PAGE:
Global Economic Growth
Showing the past, present, and future, the following graphic covers 2019 to 2023.
You can see that everyone except China had the 2020 dip but the U.K. was hit the hardest. Then, looking ahead, the two countries with a dismal forecast for 2022 are Russia and Brazil. The reason for Russia is its Ukraine invasion and economic sanctions while Brazil’s political turmoil is bruising its economy.
However, the big message from PIIE (Peterson Institute for International Economics), based on their 2022 and 2023 forecasts, is slowing world growth:
The second big message is inflation.
Our Bottom Line: A Soft Landing
Instead of a soft landing, the elevated interest rates that bring inflation down could make it rather bumpy or even turbulent. Statistically, the ideal would be approximately 4.5 percent unemployment and inflation descending to 4 percent and then 3 percent. The challenge is how to get there.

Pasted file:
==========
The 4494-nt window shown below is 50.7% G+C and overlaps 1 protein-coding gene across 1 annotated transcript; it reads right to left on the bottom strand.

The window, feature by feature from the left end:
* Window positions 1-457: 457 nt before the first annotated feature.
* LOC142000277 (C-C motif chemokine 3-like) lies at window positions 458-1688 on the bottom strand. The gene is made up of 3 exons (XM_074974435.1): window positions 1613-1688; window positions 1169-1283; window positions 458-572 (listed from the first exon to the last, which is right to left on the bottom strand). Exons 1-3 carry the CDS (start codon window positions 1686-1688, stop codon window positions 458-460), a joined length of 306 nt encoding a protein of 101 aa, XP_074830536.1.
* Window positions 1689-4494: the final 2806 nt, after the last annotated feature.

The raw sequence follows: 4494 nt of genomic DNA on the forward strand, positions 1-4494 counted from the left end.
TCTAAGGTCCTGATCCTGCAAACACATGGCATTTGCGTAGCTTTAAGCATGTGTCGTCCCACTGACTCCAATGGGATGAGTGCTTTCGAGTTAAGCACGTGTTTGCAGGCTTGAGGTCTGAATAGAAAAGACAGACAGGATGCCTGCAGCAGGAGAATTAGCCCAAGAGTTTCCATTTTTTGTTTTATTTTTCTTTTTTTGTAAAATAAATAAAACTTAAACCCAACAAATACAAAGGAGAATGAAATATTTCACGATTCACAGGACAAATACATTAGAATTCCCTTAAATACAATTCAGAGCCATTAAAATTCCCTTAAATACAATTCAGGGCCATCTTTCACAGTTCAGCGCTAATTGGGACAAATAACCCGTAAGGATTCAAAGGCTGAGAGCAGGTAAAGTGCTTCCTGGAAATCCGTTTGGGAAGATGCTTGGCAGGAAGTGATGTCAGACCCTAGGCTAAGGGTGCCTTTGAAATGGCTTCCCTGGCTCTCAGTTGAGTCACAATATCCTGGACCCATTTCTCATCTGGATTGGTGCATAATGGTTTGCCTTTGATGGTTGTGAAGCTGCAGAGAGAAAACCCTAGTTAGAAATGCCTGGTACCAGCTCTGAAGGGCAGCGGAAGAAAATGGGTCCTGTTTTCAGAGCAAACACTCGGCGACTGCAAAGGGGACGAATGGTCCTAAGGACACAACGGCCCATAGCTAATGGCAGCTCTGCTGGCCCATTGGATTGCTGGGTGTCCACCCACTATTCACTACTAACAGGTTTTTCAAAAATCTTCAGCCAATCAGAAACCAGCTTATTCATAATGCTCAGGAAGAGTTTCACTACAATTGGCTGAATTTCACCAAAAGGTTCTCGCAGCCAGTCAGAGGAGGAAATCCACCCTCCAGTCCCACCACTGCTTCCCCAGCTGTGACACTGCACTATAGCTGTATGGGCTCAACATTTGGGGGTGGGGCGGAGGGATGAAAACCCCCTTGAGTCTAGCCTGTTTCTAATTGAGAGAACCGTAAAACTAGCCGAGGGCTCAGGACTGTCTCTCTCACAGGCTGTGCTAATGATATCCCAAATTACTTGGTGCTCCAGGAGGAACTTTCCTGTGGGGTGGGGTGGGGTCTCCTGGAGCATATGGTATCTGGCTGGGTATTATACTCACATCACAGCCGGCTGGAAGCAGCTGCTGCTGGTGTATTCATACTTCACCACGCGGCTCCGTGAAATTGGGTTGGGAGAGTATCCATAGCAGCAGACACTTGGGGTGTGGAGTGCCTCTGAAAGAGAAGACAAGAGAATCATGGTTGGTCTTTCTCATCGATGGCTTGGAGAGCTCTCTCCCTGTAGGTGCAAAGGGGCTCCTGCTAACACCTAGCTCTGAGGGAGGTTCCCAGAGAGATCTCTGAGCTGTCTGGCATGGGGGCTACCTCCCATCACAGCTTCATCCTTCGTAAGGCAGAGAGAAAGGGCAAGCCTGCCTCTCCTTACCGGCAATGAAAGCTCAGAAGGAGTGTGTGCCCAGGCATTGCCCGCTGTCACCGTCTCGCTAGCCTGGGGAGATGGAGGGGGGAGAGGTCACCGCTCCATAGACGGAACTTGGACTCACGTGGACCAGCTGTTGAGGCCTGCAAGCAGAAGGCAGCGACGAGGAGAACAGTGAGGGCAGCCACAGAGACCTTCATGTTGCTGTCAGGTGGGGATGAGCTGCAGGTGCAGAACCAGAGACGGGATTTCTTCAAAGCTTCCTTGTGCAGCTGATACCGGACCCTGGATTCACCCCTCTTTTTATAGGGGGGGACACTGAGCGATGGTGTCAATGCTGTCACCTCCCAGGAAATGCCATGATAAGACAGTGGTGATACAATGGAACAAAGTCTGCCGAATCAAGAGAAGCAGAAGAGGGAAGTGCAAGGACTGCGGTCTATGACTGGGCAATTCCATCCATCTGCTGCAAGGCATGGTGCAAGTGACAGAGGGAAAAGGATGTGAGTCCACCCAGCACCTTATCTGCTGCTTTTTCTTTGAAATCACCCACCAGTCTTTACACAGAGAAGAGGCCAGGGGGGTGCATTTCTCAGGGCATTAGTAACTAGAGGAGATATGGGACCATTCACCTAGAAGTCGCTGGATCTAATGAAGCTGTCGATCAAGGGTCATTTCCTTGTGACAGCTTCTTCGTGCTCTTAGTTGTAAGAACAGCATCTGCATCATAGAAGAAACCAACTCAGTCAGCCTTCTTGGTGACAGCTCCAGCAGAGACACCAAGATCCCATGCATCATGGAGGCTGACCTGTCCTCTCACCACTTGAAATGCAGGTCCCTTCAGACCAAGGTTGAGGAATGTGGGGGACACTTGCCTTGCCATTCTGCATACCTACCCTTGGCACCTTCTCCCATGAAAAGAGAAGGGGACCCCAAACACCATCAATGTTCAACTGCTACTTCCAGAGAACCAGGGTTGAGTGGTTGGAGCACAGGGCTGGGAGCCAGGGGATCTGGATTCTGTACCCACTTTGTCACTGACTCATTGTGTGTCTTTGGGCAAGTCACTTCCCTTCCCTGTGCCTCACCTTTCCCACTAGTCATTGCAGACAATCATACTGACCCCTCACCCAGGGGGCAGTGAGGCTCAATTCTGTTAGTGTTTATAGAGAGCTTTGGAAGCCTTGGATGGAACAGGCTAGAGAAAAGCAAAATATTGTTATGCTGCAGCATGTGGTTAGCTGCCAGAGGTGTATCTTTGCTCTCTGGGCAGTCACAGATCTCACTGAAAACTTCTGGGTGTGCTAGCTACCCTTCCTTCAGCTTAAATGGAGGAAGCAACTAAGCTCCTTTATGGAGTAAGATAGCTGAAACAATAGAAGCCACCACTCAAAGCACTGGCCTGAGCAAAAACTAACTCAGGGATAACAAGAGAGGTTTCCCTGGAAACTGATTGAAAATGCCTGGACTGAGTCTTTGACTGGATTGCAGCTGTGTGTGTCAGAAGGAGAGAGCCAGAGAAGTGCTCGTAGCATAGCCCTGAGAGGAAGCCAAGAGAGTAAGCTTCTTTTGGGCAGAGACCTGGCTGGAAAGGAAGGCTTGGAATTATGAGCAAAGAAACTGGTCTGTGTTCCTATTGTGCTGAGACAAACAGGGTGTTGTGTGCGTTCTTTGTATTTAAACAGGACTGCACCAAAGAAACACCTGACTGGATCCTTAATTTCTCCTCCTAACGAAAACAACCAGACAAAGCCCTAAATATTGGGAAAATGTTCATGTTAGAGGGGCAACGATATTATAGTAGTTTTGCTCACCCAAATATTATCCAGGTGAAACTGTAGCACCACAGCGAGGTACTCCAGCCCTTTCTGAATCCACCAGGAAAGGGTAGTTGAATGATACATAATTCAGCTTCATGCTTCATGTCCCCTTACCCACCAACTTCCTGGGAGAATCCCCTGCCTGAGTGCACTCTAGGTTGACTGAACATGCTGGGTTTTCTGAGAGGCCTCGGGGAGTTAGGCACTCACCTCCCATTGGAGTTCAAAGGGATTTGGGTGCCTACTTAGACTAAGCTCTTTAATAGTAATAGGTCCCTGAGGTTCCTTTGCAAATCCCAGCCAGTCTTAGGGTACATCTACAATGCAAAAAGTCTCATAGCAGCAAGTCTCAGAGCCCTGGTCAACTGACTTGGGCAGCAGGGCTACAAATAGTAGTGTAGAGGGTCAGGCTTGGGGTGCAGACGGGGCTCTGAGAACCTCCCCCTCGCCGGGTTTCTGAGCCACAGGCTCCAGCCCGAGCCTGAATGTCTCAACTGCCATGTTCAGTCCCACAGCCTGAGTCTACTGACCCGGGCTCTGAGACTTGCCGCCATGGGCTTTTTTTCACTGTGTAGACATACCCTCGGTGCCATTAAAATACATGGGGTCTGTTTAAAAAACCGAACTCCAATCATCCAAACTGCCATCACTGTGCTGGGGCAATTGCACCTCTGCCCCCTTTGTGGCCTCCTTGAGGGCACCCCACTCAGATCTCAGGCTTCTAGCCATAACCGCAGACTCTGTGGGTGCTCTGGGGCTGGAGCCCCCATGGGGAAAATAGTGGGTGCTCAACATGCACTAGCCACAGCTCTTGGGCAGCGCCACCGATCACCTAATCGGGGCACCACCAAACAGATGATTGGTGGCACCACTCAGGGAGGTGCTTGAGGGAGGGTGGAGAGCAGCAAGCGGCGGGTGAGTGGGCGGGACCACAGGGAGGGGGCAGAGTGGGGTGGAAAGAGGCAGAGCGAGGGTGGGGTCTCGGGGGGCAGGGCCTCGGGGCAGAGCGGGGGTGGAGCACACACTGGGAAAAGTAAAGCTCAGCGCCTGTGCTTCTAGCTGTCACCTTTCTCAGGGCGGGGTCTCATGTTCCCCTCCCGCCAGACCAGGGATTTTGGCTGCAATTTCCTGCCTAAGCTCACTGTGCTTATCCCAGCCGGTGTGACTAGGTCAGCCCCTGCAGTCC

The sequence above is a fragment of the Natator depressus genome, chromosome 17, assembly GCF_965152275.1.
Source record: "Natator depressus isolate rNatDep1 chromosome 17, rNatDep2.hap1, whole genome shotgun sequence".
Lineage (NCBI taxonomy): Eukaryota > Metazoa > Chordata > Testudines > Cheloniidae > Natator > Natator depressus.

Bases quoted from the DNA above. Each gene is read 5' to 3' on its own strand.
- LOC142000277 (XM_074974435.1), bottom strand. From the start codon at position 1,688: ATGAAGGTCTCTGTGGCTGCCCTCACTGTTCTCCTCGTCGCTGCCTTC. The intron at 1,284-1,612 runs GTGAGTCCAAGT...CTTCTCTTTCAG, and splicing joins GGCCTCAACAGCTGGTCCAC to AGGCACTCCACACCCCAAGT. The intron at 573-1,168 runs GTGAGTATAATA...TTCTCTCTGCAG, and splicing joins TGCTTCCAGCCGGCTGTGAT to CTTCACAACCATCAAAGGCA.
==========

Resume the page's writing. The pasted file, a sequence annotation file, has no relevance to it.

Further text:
Looking back to the 1970s, the U.S. landing was not quite soft. These four graphs tell the story.
Responding, inflation steadily dipped from a whopping 13.54 percent to 3.21 percent. Still not the 2 percent, ideal, it was substantially lower:
And growth rebounded:
But the tradeoff was an unemployment rate that went way up beyond 10 percent:
And the turbulent landing that we hope to avoid.
My sources and more: PIIE is always my go-to website for international trade. Now, with growth on our minds, they tell us what we need to know globally with a complement from a Federal Reserve article adding some U.S. inflation history. And finally, the St. Louis Fed’s FRED is there for almost any statistic we could want.